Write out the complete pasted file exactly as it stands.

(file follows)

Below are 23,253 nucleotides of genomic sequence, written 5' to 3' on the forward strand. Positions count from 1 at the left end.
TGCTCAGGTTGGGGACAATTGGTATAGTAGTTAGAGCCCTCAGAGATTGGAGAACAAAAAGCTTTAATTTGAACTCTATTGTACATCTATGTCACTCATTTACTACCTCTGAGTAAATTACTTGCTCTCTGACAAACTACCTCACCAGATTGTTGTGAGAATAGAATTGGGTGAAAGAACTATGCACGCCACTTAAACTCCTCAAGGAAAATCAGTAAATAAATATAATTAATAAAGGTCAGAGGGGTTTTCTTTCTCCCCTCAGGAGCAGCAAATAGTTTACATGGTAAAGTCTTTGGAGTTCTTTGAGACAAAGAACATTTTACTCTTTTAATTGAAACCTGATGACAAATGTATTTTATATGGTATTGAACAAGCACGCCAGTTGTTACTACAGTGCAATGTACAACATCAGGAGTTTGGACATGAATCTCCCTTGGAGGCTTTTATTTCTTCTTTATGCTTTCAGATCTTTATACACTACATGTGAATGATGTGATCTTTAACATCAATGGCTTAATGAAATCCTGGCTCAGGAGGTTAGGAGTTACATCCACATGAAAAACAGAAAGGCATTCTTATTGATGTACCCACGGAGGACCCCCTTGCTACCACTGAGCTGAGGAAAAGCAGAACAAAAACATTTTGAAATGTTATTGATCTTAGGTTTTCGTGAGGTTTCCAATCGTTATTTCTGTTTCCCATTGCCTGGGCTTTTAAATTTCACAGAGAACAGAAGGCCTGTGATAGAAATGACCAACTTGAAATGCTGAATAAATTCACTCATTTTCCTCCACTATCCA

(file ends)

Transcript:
Below are 23,253 nucleotides of genomic sequence, written 5' to 3' on the forward strand. Positions count from 1 at the left end.
TGCTCAGGTTGGGGACAATTGGTATAGTAGTTAGAGCCCTCAGAGATTGGAGAACAAAAAGCTTTAATTTGAACTCTATTGTACATCTATGTCACTCATTTACTACCTCTGAGTAAATTACTTGCTCTCTGACAAACTACCTCACCAGATTGTTGTGAGAATAGAATTGGGTGAAAGAACTATGCACGCCACTTAAACTCCTCAAGGAAAATCAGTAAATAAATATAATTAATAAAGGTCAGAGGGGTTTTCTTTCTCCCCTCAGGAGCAGCAAATAGTTTACATGGTAAAGTCTTTGGAGTTCTTTGAGACAAAGAACATTTTACTCTTTTAATTGAAACCTGATGACAAATGTATTTTATATGGTATTGAACAAGCACGCCAGTTGTTACTACAGTGCAATGTACAACATCAGGAGTTTGGACATGAATCTCCCTTGGAGGCTTTTATTTCTTCTTTATGCTTTCAGATCTTTATACACTACATGTGAATGATGTGATCTTTAACATCAATGGCTTAATGAAATCCTGGCTCAGGAGGTTAGGAGTTACATCCACATGAAAAACAGAAAGGCATTCTTATTGATGTACCCACGGAGGACCCCCTTGCTACCACTGAGCTGAGGAAAAGCAGAACAAAAACATTTTGAAATGTTATTGATCTTAGGTTTTCGTGAGGTTTCCAATCGTTATTTCTGTTTCCCATTGCCTGGGCTTTTAAATTTCACAGAGAACAGAAGGCCTGTGATAGAAATGACCAACTTGAAATGCTGAATAAATTCACTCATTTTCCTCCACTATCCA